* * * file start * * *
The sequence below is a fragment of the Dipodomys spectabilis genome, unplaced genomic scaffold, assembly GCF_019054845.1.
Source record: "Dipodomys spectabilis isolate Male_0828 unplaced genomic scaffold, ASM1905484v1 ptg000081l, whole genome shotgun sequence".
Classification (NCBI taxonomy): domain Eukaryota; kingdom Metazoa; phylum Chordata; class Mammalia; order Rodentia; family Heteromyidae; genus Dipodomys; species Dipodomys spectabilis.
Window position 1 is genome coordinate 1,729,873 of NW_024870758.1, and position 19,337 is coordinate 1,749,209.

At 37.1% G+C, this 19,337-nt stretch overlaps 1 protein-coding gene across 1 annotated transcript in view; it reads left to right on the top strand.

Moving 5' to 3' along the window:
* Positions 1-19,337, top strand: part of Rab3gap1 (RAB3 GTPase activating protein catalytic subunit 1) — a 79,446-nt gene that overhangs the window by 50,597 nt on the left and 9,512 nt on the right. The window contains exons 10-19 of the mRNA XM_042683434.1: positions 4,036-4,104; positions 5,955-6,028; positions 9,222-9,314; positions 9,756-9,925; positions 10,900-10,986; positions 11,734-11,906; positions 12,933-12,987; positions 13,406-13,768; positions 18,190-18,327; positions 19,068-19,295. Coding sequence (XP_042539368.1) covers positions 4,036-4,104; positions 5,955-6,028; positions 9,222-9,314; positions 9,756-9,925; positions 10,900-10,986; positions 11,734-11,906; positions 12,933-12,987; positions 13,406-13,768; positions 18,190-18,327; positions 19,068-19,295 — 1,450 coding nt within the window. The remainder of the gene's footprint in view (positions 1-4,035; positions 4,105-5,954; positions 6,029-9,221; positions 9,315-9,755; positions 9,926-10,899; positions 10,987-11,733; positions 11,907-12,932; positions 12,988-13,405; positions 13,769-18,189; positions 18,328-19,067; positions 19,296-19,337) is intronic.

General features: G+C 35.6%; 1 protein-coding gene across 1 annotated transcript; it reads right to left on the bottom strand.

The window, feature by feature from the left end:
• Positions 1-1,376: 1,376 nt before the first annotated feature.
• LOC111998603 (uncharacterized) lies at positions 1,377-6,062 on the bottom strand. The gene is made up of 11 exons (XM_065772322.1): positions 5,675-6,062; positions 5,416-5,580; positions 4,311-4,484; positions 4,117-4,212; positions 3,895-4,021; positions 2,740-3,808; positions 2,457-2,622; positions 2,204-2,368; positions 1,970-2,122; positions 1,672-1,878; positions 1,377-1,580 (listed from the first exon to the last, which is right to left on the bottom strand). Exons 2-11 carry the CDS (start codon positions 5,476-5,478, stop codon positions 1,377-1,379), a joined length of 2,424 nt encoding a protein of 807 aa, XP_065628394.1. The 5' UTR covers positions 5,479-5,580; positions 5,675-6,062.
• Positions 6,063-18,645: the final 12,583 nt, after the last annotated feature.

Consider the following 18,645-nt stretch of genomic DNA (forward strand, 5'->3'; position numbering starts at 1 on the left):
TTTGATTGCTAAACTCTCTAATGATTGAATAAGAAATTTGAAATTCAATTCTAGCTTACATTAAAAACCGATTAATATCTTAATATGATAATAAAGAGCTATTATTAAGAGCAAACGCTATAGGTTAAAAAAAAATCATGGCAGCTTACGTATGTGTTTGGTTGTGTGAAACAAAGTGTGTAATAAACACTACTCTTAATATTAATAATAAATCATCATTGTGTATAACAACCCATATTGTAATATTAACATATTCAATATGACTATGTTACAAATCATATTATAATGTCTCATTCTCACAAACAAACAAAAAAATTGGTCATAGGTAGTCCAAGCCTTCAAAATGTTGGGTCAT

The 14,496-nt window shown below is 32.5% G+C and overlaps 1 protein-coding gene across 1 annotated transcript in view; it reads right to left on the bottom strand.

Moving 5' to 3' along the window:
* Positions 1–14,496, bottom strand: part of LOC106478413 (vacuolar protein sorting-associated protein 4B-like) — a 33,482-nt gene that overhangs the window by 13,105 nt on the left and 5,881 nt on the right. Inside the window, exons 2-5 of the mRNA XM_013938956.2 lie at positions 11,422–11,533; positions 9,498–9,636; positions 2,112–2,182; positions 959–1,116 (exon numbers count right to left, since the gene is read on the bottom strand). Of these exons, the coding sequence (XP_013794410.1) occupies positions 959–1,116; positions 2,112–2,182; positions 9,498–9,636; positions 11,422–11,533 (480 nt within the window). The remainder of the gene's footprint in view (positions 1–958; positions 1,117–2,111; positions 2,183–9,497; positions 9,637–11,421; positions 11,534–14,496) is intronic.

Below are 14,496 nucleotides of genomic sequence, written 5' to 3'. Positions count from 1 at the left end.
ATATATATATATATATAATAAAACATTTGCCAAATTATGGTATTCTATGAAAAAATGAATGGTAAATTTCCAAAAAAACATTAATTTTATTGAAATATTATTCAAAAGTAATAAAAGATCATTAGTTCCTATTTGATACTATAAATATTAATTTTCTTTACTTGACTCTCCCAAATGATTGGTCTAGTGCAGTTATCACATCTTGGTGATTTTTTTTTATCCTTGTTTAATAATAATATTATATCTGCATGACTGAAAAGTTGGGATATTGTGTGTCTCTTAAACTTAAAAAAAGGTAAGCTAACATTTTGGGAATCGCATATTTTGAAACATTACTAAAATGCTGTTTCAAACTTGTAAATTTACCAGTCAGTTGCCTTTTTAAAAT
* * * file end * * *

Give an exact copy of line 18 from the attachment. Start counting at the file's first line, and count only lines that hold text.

Below are 14,496 nucleotides of genomic sequence, written 5' to 3'. Positions count from 1 at the left end.